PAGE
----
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CHAPTER 6: ISO/IEC 38500 AND THE IT
STEERING COMMITTEE
ISO/IEC 38500 is a principles-based standard. It
describes what directors should do, but does not
provide guidance on how they should go about
implementing an IT governance framework.
The board, in effect, needs to create a mechanism
through which it can exercise its IT governance
responsibilities and provide the business with
technology leadership. The most effective way of
doing this is through the creation of a standing
board IT committee. Technology or IT leadership
requires a specific mechanism of this sort, in a
way that, for instance, neither HR (Human
Resources) nor Sales do, for two reasons.
HR, sales, marketing, and so on, are usually
already dealt with effectively as part of the
existing board agenda; most board members
already understand the issues around sales and
marketing, and the people involved in making
sales happen already get a great deal of
informed attention. The organisation almost
certainly already has well-developed
governance frameworks for these key
activities. No additional benefits would accrue
to the organisation through the creation of
additional leadership mechanisms for
these activities.
IT, in contrast, is not as well understood at
board level and there are usually no
established IT governance frameworks inside
organisations. It is not well understood, but it
6: ISO/IEC 38500 & the IT steering committee
31
is critical: on average, investment in IT
represents more than 50% of every
organisation’s annual capital investment and,
typically, more than 30% of its cost base is in
IT for most businesses, the direct cost of IT
operations is now second only to staffing as an
expense item. There is, in other words, a gap
between the importance of IT and the
understanding of IT: an IT governance
framework closes that gap, providing all those
with a limited understanding of IT in the
enterprise with a framework within which they
can improve their understanding to a level
appropriate for this critical contributor to their
competitive position.
The board-level IT steering or strategy committee
has a number of functions, some of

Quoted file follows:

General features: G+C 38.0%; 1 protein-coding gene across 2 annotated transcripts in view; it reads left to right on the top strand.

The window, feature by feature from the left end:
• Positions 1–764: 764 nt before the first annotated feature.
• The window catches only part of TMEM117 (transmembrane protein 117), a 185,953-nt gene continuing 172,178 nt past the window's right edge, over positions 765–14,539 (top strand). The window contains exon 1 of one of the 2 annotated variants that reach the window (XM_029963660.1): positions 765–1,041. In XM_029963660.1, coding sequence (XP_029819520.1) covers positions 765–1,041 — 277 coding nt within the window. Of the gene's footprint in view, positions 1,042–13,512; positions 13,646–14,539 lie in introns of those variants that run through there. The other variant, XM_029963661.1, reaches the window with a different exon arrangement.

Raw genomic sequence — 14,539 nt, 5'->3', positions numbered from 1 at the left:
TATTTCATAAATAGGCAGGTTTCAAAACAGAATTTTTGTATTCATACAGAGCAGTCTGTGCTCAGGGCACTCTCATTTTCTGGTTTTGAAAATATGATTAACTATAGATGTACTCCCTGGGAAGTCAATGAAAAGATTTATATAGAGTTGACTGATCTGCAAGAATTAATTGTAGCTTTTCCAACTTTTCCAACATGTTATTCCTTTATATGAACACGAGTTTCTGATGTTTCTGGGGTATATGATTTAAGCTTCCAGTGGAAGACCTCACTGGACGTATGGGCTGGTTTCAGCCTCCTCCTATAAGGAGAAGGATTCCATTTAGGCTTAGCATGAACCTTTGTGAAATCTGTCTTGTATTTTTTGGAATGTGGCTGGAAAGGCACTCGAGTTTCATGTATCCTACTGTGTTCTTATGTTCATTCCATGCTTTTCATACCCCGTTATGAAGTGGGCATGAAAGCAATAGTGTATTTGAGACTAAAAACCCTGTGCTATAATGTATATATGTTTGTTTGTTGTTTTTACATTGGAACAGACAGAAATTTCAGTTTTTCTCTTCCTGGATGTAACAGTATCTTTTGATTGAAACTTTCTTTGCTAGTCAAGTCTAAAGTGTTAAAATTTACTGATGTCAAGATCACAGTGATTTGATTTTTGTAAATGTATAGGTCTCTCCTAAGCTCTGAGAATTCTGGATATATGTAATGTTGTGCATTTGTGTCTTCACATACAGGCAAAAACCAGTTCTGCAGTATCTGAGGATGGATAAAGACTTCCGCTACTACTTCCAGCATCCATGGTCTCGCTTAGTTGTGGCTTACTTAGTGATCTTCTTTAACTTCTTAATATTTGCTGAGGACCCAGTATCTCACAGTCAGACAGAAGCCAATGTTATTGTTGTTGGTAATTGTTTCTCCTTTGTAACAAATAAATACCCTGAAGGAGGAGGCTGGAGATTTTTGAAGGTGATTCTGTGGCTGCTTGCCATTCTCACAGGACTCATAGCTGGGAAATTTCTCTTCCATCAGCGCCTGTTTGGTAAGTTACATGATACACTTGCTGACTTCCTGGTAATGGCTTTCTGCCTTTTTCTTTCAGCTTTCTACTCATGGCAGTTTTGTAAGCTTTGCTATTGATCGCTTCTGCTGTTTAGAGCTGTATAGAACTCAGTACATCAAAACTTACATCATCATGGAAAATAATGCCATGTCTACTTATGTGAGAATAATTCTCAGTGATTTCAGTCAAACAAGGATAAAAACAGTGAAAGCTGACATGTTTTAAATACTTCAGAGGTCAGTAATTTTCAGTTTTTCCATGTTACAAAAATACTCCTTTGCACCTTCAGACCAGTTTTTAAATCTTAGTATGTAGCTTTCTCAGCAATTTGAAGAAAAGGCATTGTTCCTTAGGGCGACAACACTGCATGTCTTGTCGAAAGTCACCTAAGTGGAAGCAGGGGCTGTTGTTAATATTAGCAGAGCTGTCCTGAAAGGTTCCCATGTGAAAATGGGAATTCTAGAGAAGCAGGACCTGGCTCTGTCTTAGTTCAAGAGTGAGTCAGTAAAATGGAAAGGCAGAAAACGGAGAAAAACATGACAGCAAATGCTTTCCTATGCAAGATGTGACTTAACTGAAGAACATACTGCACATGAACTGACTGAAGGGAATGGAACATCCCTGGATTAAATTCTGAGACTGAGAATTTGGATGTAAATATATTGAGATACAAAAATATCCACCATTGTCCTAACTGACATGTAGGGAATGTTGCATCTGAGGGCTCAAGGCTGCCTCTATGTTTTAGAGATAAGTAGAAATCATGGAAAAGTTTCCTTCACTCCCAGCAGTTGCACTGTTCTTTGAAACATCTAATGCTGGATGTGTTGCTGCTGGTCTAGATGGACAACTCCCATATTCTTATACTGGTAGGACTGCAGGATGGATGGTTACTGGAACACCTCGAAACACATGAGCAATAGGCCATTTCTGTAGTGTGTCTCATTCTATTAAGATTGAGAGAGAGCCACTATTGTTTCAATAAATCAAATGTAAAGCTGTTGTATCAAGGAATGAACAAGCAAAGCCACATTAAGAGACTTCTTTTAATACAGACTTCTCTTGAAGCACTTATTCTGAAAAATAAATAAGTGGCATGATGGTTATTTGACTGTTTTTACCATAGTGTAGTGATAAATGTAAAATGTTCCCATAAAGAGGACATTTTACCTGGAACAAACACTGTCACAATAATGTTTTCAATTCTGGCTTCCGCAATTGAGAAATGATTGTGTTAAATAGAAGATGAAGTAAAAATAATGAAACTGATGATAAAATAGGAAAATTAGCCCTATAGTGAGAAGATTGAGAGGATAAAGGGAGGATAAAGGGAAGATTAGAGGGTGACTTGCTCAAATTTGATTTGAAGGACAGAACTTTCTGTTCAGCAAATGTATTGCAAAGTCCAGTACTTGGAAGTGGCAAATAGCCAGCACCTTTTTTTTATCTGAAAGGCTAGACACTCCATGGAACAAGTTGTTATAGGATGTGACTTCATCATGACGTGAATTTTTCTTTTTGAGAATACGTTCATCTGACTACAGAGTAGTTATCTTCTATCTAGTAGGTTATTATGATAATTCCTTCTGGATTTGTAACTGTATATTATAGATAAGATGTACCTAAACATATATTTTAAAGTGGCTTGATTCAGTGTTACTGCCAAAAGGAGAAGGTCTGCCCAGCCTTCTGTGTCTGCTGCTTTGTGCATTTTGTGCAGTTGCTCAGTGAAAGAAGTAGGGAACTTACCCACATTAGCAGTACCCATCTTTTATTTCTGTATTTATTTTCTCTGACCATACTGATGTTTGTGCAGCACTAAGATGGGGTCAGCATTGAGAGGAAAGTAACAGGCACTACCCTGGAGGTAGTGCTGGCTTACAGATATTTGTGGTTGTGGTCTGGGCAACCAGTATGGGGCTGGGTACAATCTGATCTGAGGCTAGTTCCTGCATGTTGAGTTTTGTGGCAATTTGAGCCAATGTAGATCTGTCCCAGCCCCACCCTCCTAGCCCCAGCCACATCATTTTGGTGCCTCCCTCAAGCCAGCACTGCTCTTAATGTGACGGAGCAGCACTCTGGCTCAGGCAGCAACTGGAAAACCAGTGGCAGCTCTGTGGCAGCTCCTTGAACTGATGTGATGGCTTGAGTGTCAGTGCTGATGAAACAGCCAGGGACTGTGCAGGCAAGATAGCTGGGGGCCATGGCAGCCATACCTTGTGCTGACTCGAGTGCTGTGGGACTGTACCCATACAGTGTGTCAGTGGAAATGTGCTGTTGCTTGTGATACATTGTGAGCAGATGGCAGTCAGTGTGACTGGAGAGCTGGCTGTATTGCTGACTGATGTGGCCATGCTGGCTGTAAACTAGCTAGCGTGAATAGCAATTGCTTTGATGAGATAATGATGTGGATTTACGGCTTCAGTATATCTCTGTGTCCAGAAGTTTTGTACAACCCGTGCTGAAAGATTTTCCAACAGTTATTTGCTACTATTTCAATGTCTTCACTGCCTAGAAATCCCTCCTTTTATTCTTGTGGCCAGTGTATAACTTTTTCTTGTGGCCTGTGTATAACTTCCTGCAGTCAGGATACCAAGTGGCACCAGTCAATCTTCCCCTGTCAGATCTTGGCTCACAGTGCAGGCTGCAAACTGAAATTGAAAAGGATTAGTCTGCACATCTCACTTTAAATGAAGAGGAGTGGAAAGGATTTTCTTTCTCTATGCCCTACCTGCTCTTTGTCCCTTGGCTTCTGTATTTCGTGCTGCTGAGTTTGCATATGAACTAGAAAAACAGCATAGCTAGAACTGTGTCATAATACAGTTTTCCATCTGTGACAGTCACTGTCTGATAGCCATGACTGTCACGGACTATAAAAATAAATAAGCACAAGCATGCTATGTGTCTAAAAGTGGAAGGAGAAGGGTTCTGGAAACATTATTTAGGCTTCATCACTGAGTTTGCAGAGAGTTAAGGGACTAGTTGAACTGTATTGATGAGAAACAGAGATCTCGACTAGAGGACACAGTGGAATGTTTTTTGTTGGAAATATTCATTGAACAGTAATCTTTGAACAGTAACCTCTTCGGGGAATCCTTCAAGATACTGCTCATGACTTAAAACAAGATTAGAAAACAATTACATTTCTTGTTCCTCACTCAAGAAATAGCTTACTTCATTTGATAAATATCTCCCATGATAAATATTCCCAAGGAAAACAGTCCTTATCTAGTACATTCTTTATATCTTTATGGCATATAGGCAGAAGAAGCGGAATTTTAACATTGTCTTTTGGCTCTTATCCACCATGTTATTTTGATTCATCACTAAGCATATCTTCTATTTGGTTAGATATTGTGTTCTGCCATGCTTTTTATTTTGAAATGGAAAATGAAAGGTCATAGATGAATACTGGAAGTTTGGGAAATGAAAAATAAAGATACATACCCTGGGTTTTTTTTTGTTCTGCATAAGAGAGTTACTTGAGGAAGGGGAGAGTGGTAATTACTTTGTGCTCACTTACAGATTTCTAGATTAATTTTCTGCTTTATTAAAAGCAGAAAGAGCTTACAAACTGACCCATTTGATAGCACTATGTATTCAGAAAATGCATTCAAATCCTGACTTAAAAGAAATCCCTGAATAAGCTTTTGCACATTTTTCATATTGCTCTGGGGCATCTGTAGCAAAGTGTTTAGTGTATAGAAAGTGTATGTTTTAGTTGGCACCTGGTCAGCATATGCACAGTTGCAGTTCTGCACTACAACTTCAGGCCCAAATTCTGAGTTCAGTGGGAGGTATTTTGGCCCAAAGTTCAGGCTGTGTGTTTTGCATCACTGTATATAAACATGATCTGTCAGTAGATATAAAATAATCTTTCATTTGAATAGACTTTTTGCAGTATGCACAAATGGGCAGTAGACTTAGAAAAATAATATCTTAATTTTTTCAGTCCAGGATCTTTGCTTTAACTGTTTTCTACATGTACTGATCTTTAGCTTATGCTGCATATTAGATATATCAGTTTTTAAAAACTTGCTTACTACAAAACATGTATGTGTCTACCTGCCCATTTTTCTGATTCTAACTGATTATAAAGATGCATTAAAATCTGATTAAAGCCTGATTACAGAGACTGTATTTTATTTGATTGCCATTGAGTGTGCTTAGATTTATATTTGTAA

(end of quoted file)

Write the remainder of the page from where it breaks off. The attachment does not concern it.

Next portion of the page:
which (depending on the size, structure and
complexity of the organisation) may be dealt with
through subcommittees.
This committee takes the lead, on behalf of the
board, in dealing with IT governance principles
(including the decision-making hierarchy),
strategy and risk treatment criteria. ISO/IEC 38500
is very clear in its statement that the board cannot
escape its overall responsibility for IT and,
therefore, the board continues to have a key role in
monitoring and oversight across the whole of IT,
and particularly in respect of project governance.
This monitoring component means that the board
IT committee has similarities to the audit
committee and, given the extent to which IT
governance issues impinge on audit issues
(particularly around internal control), there is some
6: ISO/IEC 38500 & the IT steering committee
32
sense in having a number of members of each
committee in common.
They are not necessarily the same committees,
however. Many boards expect their audit
committees to carry out, on their behalf, the
crucial monitoring activities of their overall
governance framework. In many such
organisations, the monitoring component of the IT
governance framework will be included in the
agenda of the audit committee, in order to ensure a
clear segregation between those responsible for
determining (the Direct and Evaluate actions) the
ICT strategy of the organisation and approving
investment, and those responsible for monitoring
and overseeing the appropriateness and
effectiveness of those decisions.
Composition of the IT steering committee
The composition of the IT steering committee
should be straightforward. The chair should be
selected on exactly the same basis, following the
same rules, as the chair of the audit committee.
There should be a majority of independent
directors on the committee, and key executives
should be invited to attend: the CEO, the CFO and
the CIO (or equivalent) would be included as a
minimum. In some organisations, it would be
appropriate to include the CCO (Chief Compliance
Officer) as well.
The other key business heads in the organisation
(whether they are from production, procurement,
retail, sales, marketing, and so on, depends on the
sector, the organisation and the existing
management structure) the ones who would be

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